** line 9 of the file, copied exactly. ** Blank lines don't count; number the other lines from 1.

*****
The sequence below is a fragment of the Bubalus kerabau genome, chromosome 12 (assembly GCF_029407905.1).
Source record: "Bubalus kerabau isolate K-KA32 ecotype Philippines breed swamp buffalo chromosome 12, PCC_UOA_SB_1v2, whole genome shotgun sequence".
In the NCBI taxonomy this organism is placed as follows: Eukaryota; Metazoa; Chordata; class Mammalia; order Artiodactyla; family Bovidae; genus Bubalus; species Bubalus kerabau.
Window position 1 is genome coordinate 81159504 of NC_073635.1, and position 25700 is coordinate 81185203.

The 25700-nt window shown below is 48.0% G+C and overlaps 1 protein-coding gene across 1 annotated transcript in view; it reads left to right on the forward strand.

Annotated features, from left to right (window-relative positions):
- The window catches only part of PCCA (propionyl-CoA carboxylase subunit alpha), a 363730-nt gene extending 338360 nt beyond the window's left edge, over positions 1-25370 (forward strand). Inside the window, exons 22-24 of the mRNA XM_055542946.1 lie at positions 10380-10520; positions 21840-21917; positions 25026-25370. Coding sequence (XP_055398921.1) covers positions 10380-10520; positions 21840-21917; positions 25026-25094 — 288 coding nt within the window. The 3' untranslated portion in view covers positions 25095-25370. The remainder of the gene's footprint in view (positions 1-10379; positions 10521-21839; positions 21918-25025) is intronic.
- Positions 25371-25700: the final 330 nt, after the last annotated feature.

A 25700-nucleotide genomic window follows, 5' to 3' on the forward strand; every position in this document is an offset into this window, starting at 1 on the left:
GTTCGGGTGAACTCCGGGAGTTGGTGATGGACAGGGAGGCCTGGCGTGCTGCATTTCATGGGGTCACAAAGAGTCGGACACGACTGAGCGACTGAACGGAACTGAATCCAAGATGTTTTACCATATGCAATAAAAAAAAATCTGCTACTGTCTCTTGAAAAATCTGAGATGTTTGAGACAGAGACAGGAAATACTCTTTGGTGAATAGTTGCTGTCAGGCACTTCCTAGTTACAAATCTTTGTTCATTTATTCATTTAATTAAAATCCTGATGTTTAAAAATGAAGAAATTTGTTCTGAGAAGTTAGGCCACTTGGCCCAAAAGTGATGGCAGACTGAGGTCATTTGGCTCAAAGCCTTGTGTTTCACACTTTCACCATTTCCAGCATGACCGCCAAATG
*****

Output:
A 25700-nucleotide genomic window follows, 5' to 3' on the forward strand; every position in this document is an offset into this window, starting at 1 on the left: